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Common Lisp is a programmable programming language.

You need to hack around it. Don't like it? Improve it. Sketch:

    (defun make-vars (vars &aux syms)
      "creates uninterned symbols for vars named NIL.
    Returns a list with those replaced and a list of the new syms."
      (values (loop for var in vars
                    if (eq var NIL)
                    collect (let ((sym (gensym "ignore"))) (push sym syms) sym)
                    else collect var)

    (defmacro multiple-value-bind-some (vars form &body body)
      "Similar to MULTIPLE-VALUE-BIND, but variables named NIL will be ignored."
      (multiple-value-bind (vars syms) (make-vars vars)
        `(multiple-value-bind ,vars ,form
           (declare (ignore ,@syms))

    (defun foo (x)
      "returns five values"
      (values x (* x 2) (* x 3) (* x 4) (* x 5)))

    (defun test ()
      (multiple-value-bind-some (a nil nil nil b)
          (foo 10)
        (list a b)))

I have a hunch that you defined make-vars as a separate function just to be able to nest two multiple-value-bind, one in the macro and one in the expanded form ;-)

A replacement for MULTIPLE-VALUE-BIND, which uses MULTIPLE-VALUE-BIND itself, shows a bit of the value of MULTIPLE-VALUE-BIND.

Yeah, that's a great example of the power of Lisp!

Of course it now also leads to one of Lisp's other problems; namely that after a while everyone ends up programming in their own private language of accumulated hacks :D

The user needs to learn more than in Java:

1) Learn to deal with a language which has an infinite number of syntactic abstractions.

2) Learn the typical patterns of syntactic abstractions (WITH- , BIND-, DEF- ...).

3) Learn how to write your own abstractions.

Then groups will settle on common (!) Lisp patterns. See for example:


There are lots of libraries which provide language extensions, which are used by many people.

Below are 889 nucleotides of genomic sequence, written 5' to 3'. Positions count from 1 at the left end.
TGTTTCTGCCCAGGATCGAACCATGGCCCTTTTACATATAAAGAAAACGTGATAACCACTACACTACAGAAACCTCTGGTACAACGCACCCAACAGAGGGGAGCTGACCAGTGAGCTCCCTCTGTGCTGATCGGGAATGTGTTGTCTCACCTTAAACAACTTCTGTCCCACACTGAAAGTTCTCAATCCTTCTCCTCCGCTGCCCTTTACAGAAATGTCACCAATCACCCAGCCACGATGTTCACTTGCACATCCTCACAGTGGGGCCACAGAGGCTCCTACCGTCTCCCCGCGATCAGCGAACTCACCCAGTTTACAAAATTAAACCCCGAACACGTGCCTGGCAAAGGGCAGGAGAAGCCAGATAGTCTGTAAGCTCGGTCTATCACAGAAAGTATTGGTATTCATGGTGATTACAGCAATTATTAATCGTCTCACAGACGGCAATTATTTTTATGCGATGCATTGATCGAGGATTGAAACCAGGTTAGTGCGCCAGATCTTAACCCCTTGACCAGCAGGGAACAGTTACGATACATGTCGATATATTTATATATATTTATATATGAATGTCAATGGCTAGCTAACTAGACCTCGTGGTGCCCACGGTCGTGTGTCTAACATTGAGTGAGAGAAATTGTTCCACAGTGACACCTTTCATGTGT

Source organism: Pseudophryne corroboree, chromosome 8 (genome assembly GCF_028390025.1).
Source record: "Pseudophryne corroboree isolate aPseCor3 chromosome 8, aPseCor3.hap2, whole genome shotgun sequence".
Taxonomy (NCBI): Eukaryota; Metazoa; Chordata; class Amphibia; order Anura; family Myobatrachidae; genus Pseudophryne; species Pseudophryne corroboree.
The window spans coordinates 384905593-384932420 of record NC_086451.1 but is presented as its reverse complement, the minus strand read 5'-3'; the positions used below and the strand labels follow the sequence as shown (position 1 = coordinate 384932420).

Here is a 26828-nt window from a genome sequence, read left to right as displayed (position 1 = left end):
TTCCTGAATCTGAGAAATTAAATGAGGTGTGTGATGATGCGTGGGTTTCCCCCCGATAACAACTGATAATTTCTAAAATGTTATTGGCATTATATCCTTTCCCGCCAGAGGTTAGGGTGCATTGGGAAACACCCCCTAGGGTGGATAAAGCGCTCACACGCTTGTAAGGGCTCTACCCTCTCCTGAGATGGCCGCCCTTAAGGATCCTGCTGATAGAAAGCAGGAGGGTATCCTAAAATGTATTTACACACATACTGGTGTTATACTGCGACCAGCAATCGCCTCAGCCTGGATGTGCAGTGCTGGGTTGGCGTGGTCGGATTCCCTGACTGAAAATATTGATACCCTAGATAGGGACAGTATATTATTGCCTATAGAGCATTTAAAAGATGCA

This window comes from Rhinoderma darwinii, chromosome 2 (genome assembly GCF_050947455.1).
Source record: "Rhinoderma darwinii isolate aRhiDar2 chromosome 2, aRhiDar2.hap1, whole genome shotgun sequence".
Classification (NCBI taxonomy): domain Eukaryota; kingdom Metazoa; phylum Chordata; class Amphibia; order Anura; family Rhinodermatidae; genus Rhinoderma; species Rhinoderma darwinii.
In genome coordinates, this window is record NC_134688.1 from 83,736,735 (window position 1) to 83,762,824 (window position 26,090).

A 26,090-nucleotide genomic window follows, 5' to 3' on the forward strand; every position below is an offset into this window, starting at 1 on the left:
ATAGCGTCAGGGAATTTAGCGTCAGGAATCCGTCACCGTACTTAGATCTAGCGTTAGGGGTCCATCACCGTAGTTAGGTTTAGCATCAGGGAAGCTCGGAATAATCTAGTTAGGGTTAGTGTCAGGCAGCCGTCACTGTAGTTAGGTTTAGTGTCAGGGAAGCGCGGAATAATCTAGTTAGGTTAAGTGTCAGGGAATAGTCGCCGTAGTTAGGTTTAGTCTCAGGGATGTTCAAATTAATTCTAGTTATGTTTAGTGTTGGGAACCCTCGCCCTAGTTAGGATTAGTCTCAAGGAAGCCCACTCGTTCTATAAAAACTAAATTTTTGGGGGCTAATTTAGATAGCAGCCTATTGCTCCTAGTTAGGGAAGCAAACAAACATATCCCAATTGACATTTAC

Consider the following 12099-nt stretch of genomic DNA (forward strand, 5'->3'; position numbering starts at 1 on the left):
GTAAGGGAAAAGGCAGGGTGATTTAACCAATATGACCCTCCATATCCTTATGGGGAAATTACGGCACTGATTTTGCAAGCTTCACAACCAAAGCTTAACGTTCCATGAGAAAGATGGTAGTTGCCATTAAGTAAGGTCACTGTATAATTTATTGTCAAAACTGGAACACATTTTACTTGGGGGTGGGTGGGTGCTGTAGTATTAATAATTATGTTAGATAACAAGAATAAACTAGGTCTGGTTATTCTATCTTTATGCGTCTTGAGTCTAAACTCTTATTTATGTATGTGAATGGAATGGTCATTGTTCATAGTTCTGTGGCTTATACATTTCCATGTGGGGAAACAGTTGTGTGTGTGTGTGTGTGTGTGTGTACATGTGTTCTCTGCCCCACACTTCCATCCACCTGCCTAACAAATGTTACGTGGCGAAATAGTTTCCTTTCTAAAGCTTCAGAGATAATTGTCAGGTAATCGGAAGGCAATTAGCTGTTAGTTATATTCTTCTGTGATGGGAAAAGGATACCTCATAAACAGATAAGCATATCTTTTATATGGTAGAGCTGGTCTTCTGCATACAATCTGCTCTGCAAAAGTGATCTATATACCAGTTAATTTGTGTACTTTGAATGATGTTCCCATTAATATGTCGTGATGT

The extremes in Lisp are then:

* no syntactic abstractions -> the power of Lisp wasted

* using those syntactic abstractions which are approved by user groups, due to inclusion into libraries

Above choices are relatively conservative.

As another extreme, it is fully possible to change the language - but then Common Lisp provides more than macros to do so. See for example reader macros, CLOS MOP, customs evaluators/compilers, code walkers, ...

Yeah, I use Alexandria by default in every project now. I remember when I first started coding in Lisp, I wrote a ton of obvious functions/macros like the missing hash table traversals that are in Alexandria but are rather bizarrely missing from the Common Lisp spec. Then I found Alexandria and realised I'd written a good fraction of those functions myself! This was pre-quicklisp, so library discoverability wasn't great.

Now I'm trying to make a concerted effort to follow the recommendations here:


Hopefully this will lead to a modern set of consolidated libraries. Effectively a new Common Lisp standard: CL-20xx

Common Lisp already provides various hash-table traversals with LOOP: http://www.lispworks.com/documentation/HyperSpec/Body/06_aba...

That's a good point. I always tend to forget about loop because I don't use it all that much, prefer using the Iterate library. Loop is a whole extra language all on its own.

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